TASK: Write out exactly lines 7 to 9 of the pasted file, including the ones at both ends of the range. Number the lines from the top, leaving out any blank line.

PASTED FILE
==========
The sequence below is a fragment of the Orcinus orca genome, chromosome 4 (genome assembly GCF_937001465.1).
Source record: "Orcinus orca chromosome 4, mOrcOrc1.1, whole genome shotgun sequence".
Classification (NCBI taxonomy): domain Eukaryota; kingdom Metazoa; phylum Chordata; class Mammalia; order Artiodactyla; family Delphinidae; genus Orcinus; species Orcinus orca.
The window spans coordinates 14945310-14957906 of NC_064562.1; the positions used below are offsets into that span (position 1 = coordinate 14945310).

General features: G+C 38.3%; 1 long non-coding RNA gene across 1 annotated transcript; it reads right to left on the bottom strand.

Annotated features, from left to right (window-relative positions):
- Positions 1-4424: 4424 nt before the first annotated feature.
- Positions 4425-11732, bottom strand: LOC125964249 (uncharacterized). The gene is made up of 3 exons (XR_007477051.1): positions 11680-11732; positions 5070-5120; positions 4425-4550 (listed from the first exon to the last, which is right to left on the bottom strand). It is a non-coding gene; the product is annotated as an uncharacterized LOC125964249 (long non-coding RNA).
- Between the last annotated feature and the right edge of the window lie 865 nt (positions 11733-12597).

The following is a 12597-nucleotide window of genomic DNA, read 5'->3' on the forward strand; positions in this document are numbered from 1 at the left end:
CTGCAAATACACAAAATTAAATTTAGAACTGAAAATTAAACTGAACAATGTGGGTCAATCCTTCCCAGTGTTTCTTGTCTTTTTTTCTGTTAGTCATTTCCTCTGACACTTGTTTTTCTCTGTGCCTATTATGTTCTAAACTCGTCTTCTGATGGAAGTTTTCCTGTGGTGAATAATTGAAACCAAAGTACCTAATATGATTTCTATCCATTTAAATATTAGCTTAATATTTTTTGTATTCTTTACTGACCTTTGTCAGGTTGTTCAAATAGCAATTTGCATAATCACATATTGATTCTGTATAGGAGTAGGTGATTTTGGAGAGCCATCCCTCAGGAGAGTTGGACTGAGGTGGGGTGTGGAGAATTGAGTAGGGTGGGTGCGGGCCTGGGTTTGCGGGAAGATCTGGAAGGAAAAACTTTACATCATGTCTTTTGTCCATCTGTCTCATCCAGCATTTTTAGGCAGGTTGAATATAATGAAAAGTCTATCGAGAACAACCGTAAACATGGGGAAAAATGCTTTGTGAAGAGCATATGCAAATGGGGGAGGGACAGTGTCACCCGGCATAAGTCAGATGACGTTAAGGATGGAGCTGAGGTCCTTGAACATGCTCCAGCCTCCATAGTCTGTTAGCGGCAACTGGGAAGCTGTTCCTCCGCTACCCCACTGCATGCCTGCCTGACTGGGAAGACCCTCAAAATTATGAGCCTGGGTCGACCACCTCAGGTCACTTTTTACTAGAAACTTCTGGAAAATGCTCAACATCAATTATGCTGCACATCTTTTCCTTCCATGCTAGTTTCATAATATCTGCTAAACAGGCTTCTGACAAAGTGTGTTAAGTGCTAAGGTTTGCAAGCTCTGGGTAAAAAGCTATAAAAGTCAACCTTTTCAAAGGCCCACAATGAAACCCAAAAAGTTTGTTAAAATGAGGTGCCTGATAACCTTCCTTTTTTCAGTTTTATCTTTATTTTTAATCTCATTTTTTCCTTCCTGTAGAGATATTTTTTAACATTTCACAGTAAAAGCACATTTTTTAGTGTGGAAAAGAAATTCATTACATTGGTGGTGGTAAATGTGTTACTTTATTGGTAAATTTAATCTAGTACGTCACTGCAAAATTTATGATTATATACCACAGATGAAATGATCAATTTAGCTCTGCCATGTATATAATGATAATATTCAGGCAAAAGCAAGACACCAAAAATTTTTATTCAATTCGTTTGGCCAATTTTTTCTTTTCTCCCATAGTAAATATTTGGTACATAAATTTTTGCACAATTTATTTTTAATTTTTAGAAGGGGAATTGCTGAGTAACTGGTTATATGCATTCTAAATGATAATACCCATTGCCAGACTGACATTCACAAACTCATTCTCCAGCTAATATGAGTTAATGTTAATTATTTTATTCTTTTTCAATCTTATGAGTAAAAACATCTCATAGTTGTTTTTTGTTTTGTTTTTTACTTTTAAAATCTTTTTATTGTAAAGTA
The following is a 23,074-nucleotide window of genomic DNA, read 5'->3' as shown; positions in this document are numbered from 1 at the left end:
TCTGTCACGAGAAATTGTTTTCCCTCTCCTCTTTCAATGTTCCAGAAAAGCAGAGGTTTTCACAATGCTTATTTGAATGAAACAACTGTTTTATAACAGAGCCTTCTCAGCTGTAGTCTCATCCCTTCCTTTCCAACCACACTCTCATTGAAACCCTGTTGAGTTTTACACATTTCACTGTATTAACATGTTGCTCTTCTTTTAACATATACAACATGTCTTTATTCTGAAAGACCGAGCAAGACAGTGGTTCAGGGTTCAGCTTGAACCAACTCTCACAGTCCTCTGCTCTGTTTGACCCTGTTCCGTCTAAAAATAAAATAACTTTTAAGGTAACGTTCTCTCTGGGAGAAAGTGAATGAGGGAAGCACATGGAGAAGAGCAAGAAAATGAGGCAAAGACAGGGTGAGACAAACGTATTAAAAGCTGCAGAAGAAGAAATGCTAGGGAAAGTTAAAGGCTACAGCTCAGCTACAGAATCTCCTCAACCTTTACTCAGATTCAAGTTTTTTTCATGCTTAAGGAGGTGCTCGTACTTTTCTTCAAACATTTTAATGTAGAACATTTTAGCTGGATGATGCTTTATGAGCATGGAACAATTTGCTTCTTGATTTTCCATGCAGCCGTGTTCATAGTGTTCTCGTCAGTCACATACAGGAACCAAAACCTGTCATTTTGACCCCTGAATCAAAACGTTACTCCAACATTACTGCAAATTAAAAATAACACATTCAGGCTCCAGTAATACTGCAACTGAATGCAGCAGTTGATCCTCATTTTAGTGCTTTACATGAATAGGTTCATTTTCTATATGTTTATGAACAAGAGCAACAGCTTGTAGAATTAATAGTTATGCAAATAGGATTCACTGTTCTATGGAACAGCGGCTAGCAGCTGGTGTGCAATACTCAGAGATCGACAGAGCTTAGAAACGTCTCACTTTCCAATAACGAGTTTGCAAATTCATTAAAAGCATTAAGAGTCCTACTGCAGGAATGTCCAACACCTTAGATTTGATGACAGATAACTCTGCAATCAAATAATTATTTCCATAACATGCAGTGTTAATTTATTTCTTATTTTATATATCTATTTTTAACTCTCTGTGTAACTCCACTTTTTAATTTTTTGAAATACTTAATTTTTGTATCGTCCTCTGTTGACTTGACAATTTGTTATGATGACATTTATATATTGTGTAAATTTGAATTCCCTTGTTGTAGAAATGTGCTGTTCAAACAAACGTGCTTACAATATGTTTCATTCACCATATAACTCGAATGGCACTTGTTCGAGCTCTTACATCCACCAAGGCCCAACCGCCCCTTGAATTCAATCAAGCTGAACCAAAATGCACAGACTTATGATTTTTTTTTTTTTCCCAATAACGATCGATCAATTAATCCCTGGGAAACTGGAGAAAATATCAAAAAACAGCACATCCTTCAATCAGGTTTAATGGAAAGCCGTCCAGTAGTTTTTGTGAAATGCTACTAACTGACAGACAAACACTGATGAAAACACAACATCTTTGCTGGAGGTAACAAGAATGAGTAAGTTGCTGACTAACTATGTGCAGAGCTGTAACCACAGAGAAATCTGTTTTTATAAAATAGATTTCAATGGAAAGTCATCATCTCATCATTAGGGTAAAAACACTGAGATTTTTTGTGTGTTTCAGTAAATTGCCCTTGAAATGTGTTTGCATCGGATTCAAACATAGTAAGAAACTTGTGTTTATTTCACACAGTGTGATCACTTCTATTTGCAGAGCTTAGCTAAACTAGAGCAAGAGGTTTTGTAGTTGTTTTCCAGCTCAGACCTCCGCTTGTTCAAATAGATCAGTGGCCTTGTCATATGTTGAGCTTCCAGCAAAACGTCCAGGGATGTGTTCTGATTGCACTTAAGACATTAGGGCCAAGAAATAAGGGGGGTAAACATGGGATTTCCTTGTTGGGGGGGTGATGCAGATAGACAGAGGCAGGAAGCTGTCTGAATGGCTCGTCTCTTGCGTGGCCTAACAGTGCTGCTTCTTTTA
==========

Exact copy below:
- Positions 1-4424: 4424 nt before the first annotated feature.
- Positions 4425-11732, bottom strand: LOC125964249 (uncharacterized). The gene is made up of 3 exons (XR_007477051.1): positions 11680-11732; positions 5070-5120; positions 4425-4550 (listed from the first exon to the last, which is right to left on the bottom strand). It is a non-coding gene; the product is annotated as an uncharacterized LOC125964249 (long non-coding RNA).
- Between the last annotated feature and the right edge of the window lie 865 nt (positions 11733-12597).